SINGAPORE - More than 100 members of the arts community have signed a statement to express concern about how the National Arts Council (NAC) has framed The Substation's funding issues.
The Arts Community's Statement Of Clarification, made public on Friday (March 19), came on the heels of a series of public exchanges between the NAC and The Substation.
The Substation board had announced the arts venue would close after its historic 45 Armenian Street building is returned to the council in July for renovation works. It said it could not accept having to share the space with multiple arts groups upon its return.
The arts community's statement said misconceptions about arts funding would have adverse effects on the overall arts ecosystem and how its practitioners are perceived and valued.
It noted that The Substation has traditionally shared its rental subvention and benefits with artists and arts groups, offering them in-kind venue support or use of facilities at highly subsidised rates.
The NAC's shared facilities are for hire, which not all artists and groups can afford despite tiered rental rates.
The statement also noted that while The Substation is "a safe space for artistic experimentation", many in the community "do not have faith that this safe, inclusive space will continue to be extended should 45 Armenian Street be returned to the custodianship of NAC".
It took issue with the limitations of current funding schemes, noting that while The Substation's identity has been a multi-disciplinary arts centre, the fact that it is funded under the Major Company Grant Scheme has placed it on the same plane of expectations as Major Companies.
This is despite it "playing a distinctively different role, and delivering different - and no less valuable - outcomes for the arts ecosystem".
It pointed out that from FY17 to FY19, the Major Company Grant monies accounted for up to 34 per cent of The Substation's total expenditure. This is within the requirements of the scheme, which funds between 50 and 70 per cent of a Major Company's total qualifying costs.
The statement queried NAC's inclusion of "indirect government funding" as an indicator of financial sustainability.
The NAC had previously said that The Substation's heavy reliance on direct and indirect government funding would not be sustainable in the long term.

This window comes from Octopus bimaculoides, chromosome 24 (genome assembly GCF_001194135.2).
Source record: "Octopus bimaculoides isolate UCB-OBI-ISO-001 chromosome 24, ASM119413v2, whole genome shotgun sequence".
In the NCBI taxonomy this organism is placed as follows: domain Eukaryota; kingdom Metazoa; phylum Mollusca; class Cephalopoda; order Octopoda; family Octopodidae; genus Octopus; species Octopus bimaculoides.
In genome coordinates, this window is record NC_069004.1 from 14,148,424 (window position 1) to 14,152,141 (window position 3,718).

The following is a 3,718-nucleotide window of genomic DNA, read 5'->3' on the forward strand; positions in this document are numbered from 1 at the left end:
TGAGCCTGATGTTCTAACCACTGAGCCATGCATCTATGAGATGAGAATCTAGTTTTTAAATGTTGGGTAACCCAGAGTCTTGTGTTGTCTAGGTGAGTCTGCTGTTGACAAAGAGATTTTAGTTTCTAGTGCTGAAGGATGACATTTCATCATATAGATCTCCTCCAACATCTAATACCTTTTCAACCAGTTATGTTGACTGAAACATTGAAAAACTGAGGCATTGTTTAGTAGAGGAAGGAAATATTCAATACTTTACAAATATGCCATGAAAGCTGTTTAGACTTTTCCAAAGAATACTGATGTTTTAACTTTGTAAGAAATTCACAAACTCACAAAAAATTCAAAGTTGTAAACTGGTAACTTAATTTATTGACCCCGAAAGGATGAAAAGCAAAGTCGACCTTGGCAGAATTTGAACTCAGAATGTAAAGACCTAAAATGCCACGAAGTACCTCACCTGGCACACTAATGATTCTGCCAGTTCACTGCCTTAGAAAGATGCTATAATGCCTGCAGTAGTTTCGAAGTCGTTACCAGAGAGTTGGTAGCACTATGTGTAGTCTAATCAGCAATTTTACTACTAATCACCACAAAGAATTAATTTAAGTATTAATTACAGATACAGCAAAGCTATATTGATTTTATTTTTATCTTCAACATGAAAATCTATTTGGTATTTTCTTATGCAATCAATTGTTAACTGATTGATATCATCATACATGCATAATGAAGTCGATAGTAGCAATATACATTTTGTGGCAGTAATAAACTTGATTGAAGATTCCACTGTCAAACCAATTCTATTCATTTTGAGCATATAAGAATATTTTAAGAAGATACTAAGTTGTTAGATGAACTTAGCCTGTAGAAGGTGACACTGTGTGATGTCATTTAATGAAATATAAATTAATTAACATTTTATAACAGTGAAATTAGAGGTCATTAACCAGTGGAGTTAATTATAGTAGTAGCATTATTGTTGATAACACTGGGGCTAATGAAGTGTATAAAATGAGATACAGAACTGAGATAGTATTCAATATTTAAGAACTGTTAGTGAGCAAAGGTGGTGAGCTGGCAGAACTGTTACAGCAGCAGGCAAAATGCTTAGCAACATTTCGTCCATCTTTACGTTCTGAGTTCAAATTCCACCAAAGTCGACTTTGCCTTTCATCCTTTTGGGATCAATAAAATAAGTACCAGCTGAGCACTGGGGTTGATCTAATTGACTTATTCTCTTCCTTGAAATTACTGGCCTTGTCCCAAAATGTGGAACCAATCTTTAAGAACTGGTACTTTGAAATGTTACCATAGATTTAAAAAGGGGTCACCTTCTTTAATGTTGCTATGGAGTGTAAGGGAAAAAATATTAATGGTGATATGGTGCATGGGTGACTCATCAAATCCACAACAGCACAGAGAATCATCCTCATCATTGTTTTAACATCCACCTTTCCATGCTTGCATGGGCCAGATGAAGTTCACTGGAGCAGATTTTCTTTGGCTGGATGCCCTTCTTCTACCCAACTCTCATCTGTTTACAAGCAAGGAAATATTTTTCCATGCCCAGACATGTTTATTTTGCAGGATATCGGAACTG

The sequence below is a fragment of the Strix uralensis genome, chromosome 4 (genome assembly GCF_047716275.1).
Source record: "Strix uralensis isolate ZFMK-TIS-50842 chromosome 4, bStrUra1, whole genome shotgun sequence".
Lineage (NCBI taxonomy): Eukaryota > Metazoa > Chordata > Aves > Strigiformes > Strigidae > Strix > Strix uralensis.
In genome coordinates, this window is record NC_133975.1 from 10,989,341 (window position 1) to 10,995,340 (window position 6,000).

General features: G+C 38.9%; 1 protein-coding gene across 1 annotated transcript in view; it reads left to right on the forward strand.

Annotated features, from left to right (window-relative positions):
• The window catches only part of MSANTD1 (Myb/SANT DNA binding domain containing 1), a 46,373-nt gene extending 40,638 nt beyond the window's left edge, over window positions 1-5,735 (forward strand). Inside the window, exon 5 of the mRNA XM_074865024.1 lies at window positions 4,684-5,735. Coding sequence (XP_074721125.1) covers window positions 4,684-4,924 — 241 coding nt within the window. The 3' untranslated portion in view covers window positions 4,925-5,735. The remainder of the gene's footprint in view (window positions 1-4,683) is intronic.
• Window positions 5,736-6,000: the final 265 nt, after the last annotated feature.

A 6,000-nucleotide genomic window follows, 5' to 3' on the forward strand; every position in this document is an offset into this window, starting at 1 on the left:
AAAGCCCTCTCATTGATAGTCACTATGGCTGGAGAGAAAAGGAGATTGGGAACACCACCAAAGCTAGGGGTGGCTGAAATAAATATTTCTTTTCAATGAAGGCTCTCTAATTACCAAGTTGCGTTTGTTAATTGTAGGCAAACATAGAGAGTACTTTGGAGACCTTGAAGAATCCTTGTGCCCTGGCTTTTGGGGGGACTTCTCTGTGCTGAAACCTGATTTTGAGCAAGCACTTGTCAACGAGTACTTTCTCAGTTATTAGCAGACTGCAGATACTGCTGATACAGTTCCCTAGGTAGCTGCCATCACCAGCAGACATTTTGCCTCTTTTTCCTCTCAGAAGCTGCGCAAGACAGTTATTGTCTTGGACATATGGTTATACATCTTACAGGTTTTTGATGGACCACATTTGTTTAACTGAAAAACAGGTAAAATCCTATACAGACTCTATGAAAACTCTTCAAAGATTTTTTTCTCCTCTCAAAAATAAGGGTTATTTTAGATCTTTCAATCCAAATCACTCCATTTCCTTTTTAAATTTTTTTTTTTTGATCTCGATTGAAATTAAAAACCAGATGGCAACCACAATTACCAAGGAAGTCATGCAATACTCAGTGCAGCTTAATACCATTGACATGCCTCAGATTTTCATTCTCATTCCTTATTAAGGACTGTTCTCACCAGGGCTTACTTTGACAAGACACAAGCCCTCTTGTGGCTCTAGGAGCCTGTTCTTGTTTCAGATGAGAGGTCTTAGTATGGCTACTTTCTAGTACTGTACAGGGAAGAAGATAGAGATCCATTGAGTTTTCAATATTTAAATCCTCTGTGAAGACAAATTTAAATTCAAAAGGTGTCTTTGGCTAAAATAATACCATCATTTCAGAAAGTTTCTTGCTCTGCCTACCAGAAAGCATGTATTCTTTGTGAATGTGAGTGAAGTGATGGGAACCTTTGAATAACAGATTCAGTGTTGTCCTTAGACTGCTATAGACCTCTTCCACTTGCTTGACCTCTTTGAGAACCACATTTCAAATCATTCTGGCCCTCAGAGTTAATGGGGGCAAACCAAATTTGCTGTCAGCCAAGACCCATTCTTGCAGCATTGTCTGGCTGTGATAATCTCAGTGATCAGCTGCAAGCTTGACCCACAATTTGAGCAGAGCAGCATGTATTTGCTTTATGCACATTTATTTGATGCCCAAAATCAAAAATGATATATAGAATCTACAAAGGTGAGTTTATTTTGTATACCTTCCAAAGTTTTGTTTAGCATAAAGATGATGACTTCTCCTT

The statement noted that as early as 1994, a "commercial element" was present in arts housing spaces. Some arts organisations are contractually obliged to find and manage commercial tenants for areas zoned for retail or commercial use.
The focus on quantitative metrics "fails to account for the multi-dimensional value of arts programming, and the long-term impact and value of arts centres such as The Substation", said the statement. It added that the NAC had used "an inconsistent and confusing mix of numbers and percentages".
It concluded that a mutual exchange of statements via the media might not be the most conducive route to resolution, as such public statements risk perpetuating a negative image of the arts ecosystem and may take on a combative tone.
It called on the NAC "to remain open to conducive modes of dialogue with voices on the ground".
In response to queries, the NAC declined to comment and directed media to a page on its website which recapped existing policies and mission statements, such as the broad principles behind the Framework for Arts Spaces (FFAS) and its rationale for promoting co-location and the sharing of facilities.
"As part of an open and competitive approach, the FFAS is intended to benefit new and existing players through a fair merit-based process," the website says. "NAC also remains committed to ensuring the upgrading of infrastructure and to secure the resources required as such costs should not be borne by arts tenants."